Python, Linux, Whisper: Dragos Balan on how the MSc Voice Technology prepared him for the job market
|10 November 2023
Dragos Balan graduated from the MSc Voice Technology in October 2023. Today, he works as a Junior Researcher at the University of Twente. In this blog post, Dragos shares his experience with the programme and links it to how it prepared him for the position he currently holds.
How effectively does the programme align with the latest trends in the VT-industry, considering its direction and future developments (optional: specify how it aligns with research and/or other professional opportunities)?
I would say that the programme does a great job at aligning its content with the latest trends. Students spend the first semester learning about the basics of programming and linguistics which creates a solid foundation for the next block of the semester that tackles the earliest algorithms and methods of evaluation in the subfields of speech recognition (ASR) and speech synthesis (TTS). Lastly, the first block in the second semester covers the latest and most important work in the field, informing the students about the current state-of-the-art and, consequently, what gaps there are still that students could cover with their master thesis project in the last block of this programme.
In order to further align the programme with the VT-industry, there are often guest lectures with guests from various speech-related companies or from academia. These guest lectures are a great opportunity for students to learn about what the industry/academia is working on right now.
What practical, hands-on skills has the programme equipped you with that are directly applicable in the workplace?
Some of the skills that I can think of that this programme teaches are programming (mainly in Python and I value this skill the most as it is the means to answering research questions in our field), basics of linguistics which offer a better understanding of the differences and similarities between languages and how we perceive speech sounds, machine learning concepts commonly used in speech technology, such as LSTM and Attention mechanism (do not feel intimidated if you are not familiar with the terms – you will be after completing this programme!), ethics and responsible research which are very important if your research involves data gathering or evaluation from human participants (which often happens for speech synthesis model evaluation).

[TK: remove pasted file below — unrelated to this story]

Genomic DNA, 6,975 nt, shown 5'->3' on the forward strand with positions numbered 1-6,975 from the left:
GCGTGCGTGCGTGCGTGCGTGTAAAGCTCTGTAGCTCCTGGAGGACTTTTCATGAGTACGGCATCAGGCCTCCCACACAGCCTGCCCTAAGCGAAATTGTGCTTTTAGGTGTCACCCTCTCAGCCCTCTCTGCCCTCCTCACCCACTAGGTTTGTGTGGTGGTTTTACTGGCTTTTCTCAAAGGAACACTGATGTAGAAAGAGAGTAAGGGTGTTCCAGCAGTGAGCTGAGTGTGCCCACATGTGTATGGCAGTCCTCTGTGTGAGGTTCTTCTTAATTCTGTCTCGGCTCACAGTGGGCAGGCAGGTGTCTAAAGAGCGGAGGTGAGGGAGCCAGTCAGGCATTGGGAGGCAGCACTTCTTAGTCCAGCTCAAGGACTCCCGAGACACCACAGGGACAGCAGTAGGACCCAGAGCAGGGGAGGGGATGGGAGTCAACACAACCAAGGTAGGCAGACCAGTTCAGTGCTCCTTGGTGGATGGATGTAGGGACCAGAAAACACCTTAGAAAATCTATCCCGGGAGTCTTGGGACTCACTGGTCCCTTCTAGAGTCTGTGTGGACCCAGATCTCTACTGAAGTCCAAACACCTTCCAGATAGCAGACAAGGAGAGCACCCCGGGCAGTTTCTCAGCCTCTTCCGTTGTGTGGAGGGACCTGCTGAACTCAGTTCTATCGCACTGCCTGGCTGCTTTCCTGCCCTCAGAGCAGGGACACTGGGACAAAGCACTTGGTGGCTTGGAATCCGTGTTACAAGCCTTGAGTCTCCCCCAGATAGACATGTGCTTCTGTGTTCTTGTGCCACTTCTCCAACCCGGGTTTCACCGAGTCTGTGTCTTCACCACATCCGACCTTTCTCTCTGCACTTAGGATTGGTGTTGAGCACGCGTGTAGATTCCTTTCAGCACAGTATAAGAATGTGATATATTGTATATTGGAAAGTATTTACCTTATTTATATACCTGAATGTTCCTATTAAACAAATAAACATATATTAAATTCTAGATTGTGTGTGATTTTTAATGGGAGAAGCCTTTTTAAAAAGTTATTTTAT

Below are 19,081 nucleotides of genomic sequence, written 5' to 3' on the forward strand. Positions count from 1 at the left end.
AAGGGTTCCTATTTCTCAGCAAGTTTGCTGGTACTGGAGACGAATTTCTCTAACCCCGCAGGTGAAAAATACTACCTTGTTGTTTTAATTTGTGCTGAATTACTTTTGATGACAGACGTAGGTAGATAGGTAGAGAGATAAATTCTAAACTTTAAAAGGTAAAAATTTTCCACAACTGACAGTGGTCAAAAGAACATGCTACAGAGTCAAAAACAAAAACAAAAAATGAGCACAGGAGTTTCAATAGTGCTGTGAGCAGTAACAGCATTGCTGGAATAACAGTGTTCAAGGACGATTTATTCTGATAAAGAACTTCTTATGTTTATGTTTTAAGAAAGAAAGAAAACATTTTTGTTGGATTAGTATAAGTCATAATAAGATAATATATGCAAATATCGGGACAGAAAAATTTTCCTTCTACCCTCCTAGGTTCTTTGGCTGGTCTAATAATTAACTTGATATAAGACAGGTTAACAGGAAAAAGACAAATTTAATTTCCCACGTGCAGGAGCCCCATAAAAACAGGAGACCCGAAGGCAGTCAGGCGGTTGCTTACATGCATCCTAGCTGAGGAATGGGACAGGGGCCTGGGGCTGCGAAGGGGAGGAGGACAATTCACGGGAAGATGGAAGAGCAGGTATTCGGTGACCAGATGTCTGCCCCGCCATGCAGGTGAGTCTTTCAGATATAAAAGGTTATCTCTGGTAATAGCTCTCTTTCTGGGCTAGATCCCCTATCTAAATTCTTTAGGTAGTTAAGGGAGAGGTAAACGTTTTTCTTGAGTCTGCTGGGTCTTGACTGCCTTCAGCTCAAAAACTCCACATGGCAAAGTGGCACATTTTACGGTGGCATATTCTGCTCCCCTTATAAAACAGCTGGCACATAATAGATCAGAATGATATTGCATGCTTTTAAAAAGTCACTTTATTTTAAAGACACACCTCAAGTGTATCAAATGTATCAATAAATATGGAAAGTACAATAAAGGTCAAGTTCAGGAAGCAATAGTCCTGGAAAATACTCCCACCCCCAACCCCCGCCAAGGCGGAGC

The particular skills that I am using at the moment as a junior researcher at Universiteit Twente are Python, Linux terminal commands, as well as knowledge about the state-of-the-art models in speech recognition, such as Whisper or wav2vec2. The fact that I have acquired this experience during my thesis greatly aids me with the tasks that I have at hand now. And, of course, how to research and find out whether your research question should be pursued or not is also a very important skill that I have refined during the programme.
Does the programme offer networking opportunities? If so, which ones (i.e. industry events, guest lectures, partnerships, alumni networks etc.)?
Yes, there were plenty of opportunities to connect and network with people from both industry and academia. The most important and accessible event was the ‘Dutch Speech Tech Day’, a 1-day conference where speech scientists and researchers from both industry and academia meet to exchange ideas and network with each other. There is also the Speech Technology Summer School, an event mainly meant to promote the VT programme, which happens on campus and includes guests from all around the world hosting demos and lectures.
There were also plenty of guest lectures that were quite informative in terms of what companies there are in this field and what they work on, as well as researchers from universities (for those who are interested in a PhD).
We got to interact with the previous cohort in one of the guest lectures from the company at which he works and personally I have visited Campus Fryslan as a graduate and presented the work I am currently doing, as well as my experience with the master, in hopes of inspiring and motivating the students of this cohort (and it was a relative success, which I am really happy about!)
Is there anything else that you would like to share with prospective students?
The programme is only in its 3rd year so far since it has been founded, so not everything is perfect, but each year there is an active effort done by the Voice Technology staff to improve the programme and make sure that both the students and teachers’ expectations are met. The more time passes, the more companies have become interested in interacting with the students of this master, so I encourage prospective students to apply for this master's as it is a unique experience with a specific focus on speech technology and there are lots of opportunities to network with the industry or academia.